The TSB report and recommendations will be made public at 10:30 a.m. EST.
But some residents of Lac-Mégantic say they’re not sure the answers in the report will satisfy those still grieving, many of whom want to see Transport Canada found responsible.
Marilaine Savard, who helped create a Lac-Mégantic citizens group, said there's a sense that the government is partly to blame for the disaster.
"We feel that these people are never going to admit their share of responsibility," she said.
The aim of the TSB report is not to assign blame for the disaster. The agency’s mandate is to look for ways to prevent a similar accident.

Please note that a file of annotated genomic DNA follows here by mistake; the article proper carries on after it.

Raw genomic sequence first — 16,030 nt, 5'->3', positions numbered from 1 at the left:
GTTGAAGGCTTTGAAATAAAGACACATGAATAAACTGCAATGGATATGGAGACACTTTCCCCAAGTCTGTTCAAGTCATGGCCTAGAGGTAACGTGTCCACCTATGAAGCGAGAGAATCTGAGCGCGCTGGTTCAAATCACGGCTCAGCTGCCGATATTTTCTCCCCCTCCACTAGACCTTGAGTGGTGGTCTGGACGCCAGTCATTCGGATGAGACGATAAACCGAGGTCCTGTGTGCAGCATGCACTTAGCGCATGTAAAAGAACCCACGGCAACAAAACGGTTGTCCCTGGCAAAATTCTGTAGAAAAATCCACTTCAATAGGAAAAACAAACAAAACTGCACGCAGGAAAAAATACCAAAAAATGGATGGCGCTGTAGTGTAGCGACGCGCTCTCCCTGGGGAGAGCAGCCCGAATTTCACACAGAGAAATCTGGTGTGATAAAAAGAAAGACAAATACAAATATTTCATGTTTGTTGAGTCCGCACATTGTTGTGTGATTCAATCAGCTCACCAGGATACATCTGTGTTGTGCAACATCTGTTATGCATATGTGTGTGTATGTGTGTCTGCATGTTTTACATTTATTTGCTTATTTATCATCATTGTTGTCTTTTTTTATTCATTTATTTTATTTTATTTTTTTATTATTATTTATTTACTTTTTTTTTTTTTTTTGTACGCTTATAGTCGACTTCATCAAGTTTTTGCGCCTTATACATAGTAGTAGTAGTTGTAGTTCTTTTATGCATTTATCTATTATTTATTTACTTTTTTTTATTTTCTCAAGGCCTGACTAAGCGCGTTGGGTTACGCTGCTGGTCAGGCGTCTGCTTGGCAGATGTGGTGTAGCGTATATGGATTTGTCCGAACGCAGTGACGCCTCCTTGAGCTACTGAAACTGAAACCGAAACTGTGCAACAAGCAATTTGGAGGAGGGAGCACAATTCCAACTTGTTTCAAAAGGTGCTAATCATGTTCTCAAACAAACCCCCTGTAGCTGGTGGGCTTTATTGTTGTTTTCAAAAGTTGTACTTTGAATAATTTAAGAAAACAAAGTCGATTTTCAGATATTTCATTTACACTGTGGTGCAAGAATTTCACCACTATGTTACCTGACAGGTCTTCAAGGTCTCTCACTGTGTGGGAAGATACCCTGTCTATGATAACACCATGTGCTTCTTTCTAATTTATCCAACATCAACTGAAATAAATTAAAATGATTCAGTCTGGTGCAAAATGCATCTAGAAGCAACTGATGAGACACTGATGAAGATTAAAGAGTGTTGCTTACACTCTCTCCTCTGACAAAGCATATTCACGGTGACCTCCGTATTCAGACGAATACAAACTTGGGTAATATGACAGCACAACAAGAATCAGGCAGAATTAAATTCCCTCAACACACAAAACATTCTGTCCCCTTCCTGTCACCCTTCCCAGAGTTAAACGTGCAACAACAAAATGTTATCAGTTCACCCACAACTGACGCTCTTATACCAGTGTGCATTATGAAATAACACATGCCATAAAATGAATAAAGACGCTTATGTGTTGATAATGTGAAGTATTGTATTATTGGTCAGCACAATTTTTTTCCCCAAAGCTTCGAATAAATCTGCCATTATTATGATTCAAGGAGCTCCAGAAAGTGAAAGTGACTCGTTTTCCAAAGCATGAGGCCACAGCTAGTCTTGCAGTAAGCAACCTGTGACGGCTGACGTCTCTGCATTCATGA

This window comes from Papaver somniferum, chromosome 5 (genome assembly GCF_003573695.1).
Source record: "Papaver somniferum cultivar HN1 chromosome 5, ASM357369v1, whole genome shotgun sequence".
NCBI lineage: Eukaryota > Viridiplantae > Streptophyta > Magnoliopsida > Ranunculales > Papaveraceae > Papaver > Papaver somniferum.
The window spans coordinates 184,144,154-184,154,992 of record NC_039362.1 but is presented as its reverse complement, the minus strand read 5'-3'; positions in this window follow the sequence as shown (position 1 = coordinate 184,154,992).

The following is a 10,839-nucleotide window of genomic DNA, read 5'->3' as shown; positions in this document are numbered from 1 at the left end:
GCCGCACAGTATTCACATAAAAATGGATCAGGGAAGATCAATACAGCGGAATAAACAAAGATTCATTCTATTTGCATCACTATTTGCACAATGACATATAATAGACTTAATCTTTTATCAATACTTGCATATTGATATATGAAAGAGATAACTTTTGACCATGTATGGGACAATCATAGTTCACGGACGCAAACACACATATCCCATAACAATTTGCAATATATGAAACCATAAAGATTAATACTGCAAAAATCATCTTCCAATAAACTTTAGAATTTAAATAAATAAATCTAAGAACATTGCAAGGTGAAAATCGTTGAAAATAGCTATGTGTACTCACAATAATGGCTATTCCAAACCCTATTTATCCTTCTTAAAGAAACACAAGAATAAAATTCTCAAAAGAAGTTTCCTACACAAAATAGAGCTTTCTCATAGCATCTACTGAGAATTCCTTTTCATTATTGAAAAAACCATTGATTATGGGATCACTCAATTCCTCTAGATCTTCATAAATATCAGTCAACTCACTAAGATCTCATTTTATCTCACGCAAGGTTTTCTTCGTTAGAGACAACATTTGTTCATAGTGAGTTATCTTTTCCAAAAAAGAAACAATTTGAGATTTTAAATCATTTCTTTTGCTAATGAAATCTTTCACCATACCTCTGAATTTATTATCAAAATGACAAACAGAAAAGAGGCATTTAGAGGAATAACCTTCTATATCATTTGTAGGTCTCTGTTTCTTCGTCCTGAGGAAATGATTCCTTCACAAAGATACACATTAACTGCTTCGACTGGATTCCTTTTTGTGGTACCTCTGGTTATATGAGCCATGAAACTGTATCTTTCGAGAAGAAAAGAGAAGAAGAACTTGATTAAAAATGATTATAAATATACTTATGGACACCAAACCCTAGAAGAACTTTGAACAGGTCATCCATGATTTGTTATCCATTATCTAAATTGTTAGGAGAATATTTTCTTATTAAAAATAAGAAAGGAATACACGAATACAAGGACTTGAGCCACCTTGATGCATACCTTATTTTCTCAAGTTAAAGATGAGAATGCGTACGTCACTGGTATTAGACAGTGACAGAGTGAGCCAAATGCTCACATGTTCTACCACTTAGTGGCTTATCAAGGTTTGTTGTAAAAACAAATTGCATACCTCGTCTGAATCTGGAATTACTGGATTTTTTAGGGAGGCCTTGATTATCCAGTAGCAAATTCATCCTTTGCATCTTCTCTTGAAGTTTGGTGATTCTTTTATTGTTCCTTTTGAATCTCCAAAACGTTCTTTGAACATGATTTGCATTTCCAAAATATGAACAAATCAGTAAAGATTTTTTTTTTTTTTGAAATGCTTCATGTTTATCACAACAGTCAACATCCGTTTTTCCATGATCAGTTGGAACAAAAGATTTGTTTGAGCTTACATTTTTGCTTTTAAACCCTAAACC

In January, the TSB made urgent recommendations to revise the way materials like crude oil are carried by rail, including tougher standards for the DOT-111 rail cars — the tankers involved in the Lac-Mégantic derailment— that are widely used in the oil-by-rail industry.
The recommendations were announced in response to "three critical weaknesses" the agency said it discovered in the rail system during its investigation.
Transport Canada has already made changes based on the TSB findings, including a new requirement that emergency response plans be prepared for all crude oil, gasoline, diesel, aviation fuel, and ethanol rail transportation.
The TSB report is expected to focus on possible human error, the tankers that were transporting the volatile crude oil and the brake system used on the train.